Warley Place is a Grade II Registered Park and Garden located in a rural setting, southeast of Brentwood in Essex, north of the hamlet of Great Warley.
The Essex Wildlife Trust commissioned The Architect Studio in March 2021 to lead a team of consultants for their project to consolidate some of the dangerous brick structures that had been cordoned off to protect visitors from falling debris.
Warley Place used to be a larger estate in the sixteenth century that after the Dissolution of the Monasteries, was given to the Gonson family. The house was built in the early seventeenth century and went through several ownerships over the years. In 1875, the Willmott family purchased the house and land; under their ownership, the size of the estate grew considerably with the addition of rooms to the main house and other ancillary buildings. Ellen Willmott inherited the site after the demise of both of her parents in previous years and dedicated her life to gardening.
The gardens at Warley Place were renowned in the late C19 and early C20. Only two women received a Victoria Medal of Honour at the inauguration of the Royal Horticultural Society in 1897: Gertrude Jekyll and Ellen Willmott.
After Willmott died in 1934, the site went into disrepair under the new owners and then sold for redevelopment in 1938. The Second World War meant that the plans had to be postponed and the house was demolished along with many other ancillary buildings.
In 1977, the Essex Naturalists’ Trust leased 11ha under the condition that the remains of the garden created by Ellen Willmott were conserved.
The Essex Naturalists’ Trust now the Essex Wildlife Trust have been looking after Warley Place since then and with a team of volunteers have been maintaining the grounds and the derelict structures. However, there were concerns about some of the structures that had not been repaired and the Trust will be applying for a grant from the Countrywide Stewardship to repair five of the structures, namely the Kitchen walls, the Eastern extension, the East and West ha-ha and the boundary wall on Warley road.
The project was split into two phases due to funding availability. The initial phase in 2021 involved the inspection and production of a fabric condition report with recommendations including obtaining tenders from suitable contractors to repair and consolidate five of the brick structures dating from the seventeenth century until the early twentieth century: The Kitchen Garden Walls, the Eastern Extension (former greenhouse), the Boundary Wall, and the West and East Ha-has. Due to the site's status as a nature reserve, many protected species (animals and plants) imposed constraints on the timing of the works on site. Hence, the ecologist envisaged a thorough mitigation strategy.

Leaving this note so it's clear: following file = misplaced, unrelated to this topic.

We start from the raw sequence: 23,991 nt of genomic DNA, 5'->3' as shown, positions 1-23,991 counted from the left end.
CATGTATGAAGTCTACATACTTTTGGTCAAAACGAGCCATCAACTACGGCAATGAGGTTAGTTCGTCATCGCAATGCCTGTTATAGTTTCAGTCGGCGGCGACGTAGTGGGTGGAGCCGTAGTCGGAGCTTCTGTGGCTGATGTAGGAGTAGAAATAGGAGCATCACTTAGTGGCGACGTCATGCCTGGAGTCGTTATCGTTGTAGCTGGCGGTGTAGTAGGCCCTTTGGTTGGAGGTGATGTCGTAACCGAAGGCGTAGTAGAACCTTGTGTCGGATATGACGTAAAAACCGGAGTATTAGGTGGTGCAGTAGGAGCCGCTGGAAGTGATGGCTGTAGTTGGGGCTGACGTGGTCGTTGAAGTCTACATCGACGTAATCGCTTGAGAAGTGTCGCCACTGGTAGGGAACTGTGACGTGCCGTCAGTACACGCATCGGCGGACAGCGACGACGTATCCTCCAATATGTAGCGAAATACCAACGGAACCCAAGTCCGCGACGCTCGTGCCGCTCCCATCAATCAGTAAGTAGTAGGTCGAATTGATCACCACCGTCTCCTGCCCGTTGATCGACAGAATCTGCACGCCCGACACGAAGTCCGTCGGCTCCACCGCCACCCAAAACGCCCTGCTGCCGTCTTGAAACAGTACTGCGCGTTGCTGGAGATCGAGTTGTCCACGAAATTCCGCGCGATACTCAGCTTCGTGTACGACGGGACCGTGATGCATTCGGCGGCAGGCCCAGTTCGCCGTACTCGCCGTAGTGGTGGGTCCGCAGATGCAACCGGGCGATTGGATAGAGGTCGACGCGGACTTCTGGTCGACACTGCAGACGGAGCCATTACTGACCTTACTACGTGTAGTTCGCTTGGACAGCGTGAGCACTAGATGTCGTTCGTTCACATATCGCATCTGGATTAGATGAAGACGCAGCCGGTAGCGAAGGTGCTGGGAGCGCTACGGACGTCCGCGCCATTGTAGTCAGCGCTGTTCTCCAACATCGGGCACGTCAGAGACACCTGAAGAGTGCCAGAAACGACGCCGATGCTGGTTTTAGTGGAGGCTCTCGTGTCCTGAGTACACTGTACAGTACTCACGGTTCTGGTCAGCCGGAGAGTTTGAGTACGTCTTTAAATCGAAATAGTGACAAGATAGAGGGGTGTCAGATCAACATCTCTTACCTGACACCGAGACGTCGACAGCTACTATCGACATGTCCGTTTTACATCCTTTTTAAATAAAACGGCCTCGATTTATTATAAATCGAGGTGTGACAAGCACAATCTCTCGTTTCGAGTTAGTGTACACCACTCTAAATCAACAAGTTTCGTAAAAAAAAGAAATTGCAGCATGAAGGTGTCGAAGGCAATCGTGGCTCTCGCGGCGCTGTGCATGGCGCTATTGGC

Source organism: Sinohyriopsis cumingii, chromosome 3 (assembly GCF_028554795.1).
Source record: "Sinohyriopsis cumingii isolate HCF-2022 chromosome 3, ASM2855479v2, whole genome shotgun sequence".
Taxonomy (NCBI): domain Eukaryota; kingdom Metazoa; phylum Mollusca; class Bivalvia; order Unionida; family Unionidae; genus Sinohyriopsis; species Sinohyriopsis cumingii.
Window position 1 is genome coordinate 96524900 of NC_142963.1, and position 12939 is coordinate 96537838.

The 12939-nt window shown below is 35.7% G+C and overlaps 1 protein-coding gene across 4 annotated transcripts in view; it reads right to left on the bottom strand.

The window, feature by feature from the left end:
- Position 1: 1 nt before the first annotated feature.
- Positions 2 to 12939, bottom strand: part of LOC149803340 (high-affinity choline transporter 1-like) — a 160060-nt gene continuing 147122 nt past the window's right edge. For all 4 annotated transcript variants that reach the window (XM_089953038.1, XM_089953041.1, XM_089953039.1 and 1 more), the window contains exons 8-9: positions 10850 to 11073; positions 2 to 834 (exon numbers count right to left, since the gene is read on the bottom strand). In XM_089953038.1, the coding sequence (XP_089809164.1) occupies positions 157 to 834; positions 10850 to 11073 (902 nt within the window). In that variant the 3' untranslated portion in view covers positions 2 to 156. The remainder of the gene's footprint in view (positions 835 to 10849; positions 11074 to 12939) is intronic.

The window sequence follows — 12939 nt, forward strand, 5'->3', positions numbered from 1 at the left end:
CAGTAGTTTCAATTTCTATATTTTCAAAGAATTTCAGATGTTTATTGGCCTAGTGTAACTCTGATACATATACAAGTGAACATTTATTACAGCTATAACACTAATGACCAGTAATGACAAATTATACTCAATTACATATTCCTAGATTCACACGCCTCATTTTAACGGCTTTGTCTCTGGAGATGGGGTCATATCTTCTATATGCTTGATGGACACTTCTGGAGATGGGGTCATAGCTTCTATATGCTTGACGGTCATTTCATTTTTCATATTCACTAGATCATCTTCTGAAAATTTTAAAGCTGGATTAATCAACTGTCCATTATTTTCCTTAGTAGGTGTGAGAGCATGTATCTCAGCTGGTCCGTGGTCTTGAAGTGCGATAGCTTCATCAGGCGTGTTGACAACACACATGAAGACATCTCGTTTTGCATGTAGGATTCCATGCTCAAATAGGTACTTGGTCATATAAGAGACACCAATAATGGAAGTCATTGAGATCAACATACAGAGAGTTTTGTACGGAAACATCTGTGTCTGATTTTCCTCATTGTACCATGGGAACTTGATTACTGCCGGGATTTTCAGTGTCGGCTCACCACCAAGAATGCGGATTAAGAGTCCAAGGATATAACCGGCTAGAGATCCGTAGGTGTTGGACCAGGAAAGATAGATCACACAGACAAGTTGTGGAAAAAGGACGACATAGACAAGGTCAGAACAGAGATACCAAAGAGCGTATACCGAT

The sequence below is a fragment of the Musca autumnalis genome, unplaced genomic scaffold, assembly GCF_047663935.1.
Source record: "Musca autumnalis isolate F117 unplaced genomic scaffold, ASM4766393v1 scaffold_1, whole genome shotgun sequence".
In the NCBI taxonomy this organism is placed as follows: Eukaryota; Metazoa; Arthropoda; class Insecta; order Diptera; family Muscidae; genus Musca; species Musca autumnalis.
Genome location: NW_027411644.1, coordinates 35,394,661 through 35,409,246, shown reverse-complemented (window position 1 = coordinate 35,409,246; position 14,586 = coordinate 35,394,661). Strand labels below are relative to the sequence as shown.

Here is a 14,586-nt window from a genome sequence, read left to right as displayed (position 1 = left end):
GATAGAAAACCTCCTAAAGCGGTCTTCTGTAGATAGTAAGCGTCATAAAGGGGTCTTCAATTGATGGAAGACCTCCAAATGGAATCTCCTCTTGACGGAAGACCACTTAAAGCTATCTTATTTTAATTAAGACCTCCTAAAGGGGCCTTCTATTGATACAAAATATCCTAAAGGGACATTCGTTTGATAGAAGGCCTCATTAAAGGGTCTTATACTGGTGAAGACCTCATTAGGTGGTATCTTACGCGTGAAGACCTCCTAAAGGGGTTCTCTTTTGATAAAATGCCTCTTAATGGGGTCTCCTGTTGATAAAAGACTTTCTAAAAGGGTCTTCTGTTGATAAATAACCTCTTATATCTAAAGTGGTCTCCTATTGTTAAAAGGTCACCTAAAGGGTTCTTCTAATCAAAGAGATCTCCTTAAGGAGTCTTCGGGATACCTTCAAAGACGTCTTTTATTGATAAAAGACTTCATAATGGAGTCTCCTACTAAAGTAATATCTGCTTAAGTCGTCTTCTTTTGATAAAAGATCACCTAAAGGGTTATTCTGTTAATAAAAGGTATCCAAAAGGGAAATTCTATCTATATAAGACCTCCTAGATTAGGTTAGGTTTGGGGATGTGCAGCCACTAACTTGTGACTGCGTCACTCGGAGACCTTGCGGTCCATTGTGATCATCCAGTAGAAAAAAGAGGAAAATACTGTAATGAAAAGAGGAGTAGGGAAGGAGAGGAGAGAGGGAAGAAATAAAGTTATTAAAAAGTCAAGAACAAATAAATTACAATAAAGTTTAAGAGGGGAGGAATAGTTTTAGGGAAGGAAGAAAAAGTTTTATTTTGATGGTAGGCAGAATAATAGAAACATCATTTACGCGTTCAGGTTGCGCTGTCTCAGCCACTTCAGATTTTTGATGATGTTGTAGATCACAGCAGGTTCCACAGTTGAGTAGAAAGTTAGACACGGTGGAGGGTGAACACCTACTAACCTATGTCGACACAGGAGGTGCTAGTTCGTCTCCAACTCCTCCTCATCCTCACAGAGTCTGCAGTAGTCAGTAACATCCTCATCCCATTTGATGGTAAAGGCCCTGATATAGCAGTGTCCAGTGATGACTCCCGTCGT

The Architect Studio teamed up with experienced structural engineers, ecologists to undertake on-site specialist surveys and ensure that all aspects of the repair and consolidation works were considered. A very tight timeframe led by the deadline for funding applications meant that condition reports and tendering were undertaken in record time.
The Trust was granted funding by The Countryside Stewardship and the National Highways in early 2022 for the construction works.
The original walls were built with a mix of red and orange bricks, some of better quality than others and some very soft, deteriorating substantially. Lack of maintenance, extensive vegetation growing over the walls and unsympathetic repairs using hard cement mortar had affected the brickwork encouraging spalling and decay. In general, the lime mortar pointing was missing making the wall prone to absorb water in the brick beds, making them unstable in some cases.
The nearness of trees to the structures and vegetation growing at the foot of the walls needed careful consideration when specifying the repair works to mitigate the impact on the natural environment. Fabric consolidation, brick replacements, and structural reinforcement were the main works specified for the walls.
The level of craftsmanship was very high, as expected. Replacing localised bricks is tricky, and requires skill and lots of pacience! All the bricks procured were handmade to match the existing. NHL2 was used for rebedding as the structural integrity of the walls was of paramount importance and lime putty was used for repointing.
The overall principle was an honest approach to the repairs, while retaining as much of the original fabric as possible.
The leaning wall enclosing the Kitchen Garden was a challenge, due to its deterioration. A very thorough methodology had to be devised in conjunction with the structural engineer and the contractor to prop up the wall and carry out the work safely.
Works commenced in June 2022 and were completed in March 2023. Adverse weather conditions towards the end of the year and the beginning of 2023 delayed the works, as lime mortar cannot be worked in temperatures under 5 degrees centigrade.
Although this project was challenging due to the condition of the walls, which was worst than expected in some places, a collaborative relationship with the client, consultants, and contractor facilitated the progression of the works on site.
The Essex Wildlife Trust is now undertaking other maintenance works to enhance this heritage setting so the public can continue to enjoy this beautiful, designated Local Wildlife Site (LWS).
Orthoimages: Aerial Cam
Consultants: The Morton Partnership, BSG Ecology, Daniel Connal Partnership
Principal Contractor: Universal Stone Ltd